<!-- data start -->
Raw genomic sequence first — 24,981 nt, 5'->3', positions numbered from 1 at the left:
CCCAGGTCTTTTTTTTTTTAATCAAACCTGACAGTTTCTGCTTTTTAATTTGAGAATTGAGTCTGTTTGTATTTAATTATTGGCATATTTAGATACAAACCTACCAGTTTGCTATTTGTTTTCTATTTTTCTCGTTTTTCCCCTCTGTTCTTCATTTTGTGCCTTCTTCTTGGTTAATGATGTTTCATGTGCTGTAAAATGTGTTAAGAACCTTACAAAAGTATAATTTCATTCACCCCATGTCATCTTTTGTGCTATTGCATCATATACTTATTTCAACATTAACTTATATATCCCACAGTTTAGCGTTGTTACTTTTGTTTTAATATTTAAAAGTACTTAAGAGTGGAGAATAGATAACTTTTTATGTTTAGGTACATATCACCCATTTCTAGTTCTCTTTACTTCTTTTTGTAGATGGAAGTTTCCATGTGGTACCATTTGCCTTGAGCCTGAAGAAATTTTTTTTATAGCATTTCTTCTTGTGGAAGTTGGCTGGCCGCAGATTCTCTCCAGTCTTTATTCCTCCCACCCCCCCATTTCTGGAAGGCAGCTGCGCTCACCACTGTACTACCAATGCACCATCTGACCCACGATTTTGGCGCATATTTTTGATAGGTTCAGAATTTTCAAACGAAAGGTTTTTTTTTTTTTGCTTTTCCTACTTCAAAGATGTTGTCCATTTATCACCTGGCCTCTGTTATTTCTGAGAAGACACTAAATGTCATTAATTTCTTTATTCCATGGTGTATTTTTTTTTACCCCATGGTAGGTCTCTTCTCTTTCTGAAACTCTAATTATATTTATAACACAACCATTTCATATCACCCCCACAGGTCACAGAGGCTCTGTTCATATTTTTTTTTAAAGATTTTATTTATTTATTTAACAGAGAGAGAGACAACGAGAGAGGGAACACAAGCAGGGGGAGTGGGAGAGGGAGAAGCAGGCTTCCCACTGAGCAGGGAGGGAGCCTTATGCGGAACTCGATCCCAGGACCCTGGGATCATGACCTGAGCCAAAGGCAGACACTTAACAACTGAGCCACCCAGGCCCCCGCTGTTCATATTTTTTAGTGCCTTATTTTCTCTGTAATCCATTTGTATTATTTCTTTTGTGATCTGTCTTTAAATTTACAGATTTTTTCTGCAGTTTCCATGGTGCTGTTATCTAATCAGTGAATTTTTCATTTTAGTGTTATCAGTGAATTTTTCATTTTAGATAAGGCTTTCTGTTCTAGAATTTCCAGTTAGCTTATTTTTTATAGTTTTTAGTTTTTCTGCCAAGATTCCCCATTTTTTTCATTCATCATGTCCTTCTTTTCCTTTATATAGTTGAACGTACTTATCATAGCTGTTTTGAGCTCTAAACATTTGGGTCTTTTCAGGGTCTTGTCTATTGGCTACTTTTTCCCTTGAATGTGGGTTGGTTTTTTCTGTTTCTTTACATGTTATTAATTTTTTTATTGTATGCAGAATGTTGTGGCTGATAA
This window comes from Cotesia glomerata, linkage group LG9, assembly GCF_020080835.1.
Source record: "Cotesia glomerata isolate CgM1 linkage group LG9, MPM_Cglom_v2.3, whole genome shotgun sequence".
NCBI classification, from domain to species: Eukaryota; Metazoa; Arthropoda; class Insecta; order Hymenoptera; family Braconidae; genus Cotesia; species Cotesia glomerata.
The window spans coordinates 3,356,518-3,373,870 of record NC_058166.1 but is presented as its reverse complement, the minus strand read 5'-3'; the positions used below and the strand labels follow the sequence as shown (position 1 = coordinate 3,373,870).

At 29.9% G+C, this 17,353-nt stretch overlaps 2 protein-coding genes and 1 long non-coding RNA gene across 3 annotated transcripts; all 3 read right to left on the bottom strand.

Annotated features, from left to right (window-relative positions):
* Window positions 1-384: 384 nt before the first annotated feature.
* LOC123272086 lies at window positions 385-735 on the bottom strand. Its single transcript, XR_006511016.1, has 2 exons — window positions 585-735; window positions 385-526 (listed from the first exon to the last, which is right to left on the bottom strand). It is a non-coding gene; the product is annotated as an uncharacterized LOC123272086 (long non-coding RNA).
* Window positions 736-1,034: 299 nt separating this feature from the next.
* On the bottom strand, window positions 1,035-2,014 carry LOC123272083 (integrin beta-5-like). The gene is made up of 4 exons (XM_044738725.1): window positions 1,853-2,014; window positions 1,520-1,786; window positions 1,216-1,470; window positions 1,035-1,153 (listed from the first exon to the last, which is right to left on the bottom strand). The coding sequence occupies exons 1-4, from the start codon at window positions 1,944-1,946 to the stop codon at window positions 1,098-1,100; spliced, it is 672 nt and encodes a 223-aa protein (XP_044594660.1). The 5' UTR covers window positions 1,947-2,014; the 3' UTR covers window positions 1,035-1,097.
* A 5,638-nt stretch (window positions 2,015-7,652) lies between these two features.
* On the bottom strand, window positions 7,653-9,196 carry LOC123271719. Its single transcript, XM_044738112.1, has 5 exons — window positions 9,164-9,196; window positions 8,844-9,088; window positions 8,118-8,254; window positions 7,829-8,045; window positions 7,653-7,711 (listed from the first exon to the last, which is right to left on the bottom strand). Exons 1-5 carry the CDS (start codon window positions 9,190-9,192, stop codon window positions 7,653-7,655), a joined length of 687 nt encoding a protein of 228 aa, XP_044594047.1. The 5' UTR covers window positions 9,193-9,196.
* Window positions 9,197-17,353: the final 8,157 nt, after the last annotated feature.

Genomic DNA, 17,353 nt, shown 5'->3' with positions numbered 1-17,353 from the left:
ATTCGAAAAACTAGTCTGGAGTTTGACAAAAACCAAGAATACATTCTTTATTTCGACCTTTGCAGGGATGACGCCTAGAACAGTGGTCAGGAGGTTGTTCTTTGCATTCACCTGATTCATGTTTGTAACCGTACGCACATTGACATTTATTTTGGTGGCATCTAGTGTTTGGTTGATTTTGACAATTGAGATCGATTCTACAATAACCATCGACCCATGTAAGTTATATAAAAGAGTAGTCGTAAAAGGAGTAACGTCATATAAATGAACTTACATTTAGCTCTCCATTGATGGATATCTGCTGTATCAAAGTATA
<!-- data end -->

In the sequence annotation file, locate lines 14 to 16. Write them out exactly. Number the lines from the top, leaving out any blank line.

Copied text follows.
* On the bottom strand, window positions 7,653-9,196 carry LOC123271719. Its single transcript, XM_044738112.1, has 5 exons — window positions 9,164-9,196; window positions 8,844-9,088; window positions 8,118-8,254; window positions 7,829-8,045; window positions 7,653-7,711 (listed from the first exon to the last, which is right to left on the bottom strand). Exons 1-5 carry the CDS (start codon window positions 9,190-9,192, stop codon window positions 7,653-7,655), a joined length of 687 nt encoding a protein of 228 aa, XP_044594047.1. The 5' UTR covers window positions 9,193-9,196.
* Window positions 9,197-17,353: the final 8,157 nt, after the last annotated feature.

Genomic DNA, 17,353 nt, shown 5'->3' with positions numbered 1-17,353 from the left: